The Bulls officially signed veteran guard Daequan Cook on Sunday.
The 25-year-old is a career 36 percent shooter from three-point range and even though the Bulls could use some help in that department (34 percent, 18th in the league), coach Tom Thibodeau’s rotation is set. So it remains to be seen when Cook could actually see any kind of playing time.
The NBA trade deadline is Feb. 21 and Richard Hamilton is a favorite to be dealt as his five million comes off the books at the end of the season and the Bulls would avoid paying the luxury tax. Hamilton is just coming off an injury and there doesn't seem to be too big a market for him due to his health the past two seasons.
Even with Hamilton being dealt, Cook will still be behind Marco Belinelli and Jimmy Butler in the rotation.
“He has to learn, get ready and you never know,” Thibodeau said. “Over the course of the season, you need everybody. He’s been around a little bit, so we know what he’s capable of. He can come in and knock down a couple of three-point shots in a short amount of time. I think he compliments the players that we have.”
Cook, cleared waivers with the Houston Rockets on Friday and was acquired by the team in the trade that brought them James Harden from Oklahoma City before the season started.
He acknowledged that he Houston choose to part ways because there wasn’t going to be an opportunity for him to play with Harden assuming most of the minutes at the guard spot.
Even with minutes appearing to be as much an uncertainty in Chicago as in Houston, Cook choose Chicago, out of the few teams that contacted him after he was waived by Houston, because he thought it would be the best fit.
“It’s a very exciting team, very young team and they play very well together,” Cook said. “The most important thing for me is to play my role and do whatever coach asks me to do. That’s the most important thing right now.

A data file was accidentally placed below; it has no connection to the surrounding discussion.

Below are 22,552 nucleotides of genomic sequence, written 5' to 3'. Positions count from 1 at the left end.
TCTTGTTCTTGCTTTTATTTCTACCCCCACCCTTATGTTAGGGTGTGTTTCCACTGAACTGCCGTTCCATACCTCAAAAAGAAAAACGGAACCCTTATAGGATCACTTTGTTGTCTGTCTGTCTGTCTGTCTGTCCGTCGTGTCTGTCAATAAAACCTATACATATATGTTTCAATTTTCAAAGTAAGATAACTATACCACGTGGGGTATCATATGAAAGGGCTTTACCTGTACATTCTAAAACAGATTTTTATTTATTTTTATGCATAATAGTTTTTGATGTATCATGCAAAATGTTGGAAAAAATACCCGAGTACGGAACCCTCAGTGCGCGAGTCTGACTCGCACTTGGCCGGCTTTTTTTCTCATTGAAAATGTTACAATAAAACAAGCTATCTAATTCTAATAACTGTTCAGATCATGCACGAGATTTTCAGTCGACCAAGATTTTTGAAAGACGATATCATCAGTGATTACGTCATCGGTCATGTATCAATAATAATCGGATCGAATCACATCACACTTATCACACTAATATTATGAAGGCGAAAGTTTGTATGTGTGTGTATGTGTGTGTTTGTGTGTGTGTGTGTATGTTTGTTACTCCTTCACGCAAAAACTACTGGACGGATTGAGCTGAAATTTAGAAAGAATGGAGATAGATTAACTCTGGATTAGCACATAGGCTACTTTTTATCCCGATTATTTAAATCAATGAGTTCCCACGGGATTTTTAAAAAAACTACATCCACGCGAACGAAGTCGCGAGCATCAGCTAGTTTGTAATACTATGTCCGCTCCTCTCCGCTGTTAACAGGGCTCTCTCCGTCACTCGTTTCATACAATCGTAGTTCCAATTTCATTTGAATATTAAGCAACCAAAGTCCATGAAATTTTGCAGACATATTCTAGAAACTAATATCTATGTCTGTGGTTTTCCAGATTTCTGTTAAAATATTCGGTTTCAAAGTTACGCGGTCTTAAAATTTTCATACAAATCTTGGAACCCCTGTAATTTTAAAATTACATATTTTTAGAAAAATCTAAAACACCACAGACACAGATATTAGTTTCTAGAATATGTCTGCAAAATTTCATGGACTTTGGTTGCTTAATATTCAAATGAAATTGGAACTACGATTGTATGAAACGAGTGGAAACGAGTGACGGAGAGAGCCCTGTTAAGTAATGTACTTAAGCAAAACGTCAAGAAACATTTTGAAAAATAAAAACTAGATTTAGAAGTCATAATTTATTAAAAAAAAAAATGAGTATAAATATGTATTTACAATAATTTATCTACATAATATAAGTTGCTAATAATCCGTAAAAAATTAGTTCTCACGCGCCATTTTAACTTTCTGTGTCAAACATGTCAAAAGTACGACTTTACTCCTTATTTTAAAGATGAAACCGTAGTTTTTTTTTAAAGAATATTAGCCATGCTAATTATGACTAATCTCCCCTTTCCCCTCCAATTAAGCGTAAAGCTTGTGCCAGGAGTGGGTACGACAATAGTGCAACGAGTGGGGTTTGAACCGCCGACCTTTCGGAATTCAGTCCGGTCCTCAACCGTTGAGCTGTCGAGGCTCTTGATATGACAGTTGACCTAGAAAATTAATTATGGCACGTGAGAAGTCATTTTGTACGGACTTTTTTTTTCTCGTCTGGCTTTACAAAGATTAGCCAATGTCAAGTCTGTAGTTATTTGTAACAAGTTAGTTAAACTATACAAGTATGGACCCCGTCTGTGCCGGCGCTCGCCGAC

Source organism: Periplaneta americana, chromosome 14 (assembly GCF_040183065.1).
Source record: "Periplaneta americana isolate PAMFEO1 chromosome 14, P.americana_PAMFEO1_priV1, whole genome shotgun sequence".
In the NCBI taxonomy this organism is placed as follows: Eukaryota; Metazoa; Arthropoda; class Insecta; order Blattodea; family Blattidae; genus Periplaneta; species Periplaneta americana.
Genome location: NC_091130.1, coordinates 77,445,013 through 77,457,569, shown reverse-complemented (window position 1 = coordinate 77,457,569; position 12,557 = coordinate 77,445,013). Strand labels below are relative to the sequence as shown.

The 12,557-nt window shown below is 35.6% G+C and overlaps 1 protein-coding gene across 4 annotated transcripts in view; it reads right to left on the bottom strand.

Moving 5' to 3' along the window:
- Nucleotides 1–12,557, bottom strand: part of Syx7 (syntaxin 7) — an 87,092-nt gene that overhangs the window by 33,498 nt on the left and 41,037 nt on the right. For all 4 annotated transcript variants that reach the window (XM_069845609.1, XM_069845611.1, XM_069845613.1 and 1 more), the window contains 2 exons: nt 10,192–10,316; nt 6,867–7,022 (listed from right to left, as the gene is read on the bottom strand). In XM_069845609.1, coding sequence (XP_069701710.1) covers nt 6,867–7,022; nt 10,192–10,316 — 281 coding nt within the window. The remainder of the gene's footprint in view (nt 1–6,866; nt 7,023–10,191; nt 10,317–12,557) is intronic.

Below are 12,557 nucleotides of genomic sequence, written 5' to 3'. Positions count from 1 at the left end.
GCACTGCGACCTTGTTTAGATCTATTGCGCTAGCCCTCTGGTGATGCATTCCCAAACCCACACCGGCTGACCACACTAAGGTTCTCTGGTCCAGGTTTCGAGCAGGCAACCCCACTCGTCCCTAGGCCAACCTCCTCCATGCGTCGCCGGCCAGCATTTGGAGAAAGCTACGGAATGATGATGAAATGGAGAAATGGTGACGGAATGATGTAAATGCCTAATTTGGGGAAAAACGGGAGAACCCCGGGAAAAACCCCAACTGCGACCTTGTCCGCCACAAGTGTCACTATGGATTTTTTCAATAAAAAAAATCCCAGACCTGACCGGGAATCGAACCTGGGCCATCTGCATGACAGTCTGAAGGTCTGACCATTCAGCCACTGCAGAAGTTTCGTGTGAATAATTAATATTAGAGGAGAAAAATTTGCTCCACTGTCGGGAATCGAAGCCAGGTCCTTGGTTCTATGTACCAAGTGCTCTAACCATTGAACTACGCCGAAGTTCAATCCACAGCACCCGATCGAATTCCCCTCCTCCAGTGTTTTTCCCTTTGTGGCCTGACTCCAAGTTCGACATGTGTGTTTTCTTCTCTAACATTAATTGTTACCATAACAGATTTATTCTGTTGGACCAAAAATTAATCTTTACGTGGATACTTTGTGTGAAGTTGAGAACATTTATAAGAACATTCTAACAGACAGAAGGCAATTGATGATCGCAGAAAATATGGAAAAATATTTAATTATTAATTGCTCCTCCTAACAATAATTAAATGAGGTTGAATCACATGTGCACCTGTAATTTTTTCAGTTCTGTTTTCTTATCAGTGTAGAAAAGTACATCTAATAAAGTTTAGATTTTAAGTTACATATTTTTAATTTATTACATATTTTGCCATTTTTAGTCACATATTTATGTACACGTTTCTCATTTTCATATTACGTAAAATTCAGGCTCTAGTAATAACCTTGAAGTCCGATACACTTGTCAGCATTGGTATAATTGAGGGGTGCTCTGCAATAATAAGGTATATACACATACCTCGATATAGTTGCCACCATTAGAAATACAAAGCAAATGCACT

“I’m going to work and the most important thing here is working hard,” he continued. “When I get the opportunity to play I’m going to play my heart out.”
Nazr Mohammed and Nate Robinson were teammates of Cook during their time in Oklahoma City and Robinson has been the most vocal in talking with Cook, in helping him understand the system and the positions he could be in out on the floor.
Cook was part of the Thunder team that fell to the Miami Heat in the Finals last season.
His first professional coach was Pat Riley, so he isn’t expecting Thibodeau to be much tougher than the current President of the Miami Heat.
A winner of the 2009 All-Star Three-point shooting contest, Cook prides himself on being one of the league's premier long distance threats, but knows it will take more than that to earn playing time under Thibodeau.
"I take a lot of pride in that, being young in this league and being known as one of the best shooters in this league is a good thing," Cook said. "But I just can’t settle for that, knowing how important it is that it’s going to be just more than my shooting that’s going to get me out there on the floor to play.
"Whatever my role is on this team, whether it’s shooting, rebounding, defending; I’m going to play that role to the best of my ability and I’m just looking forward to doing it."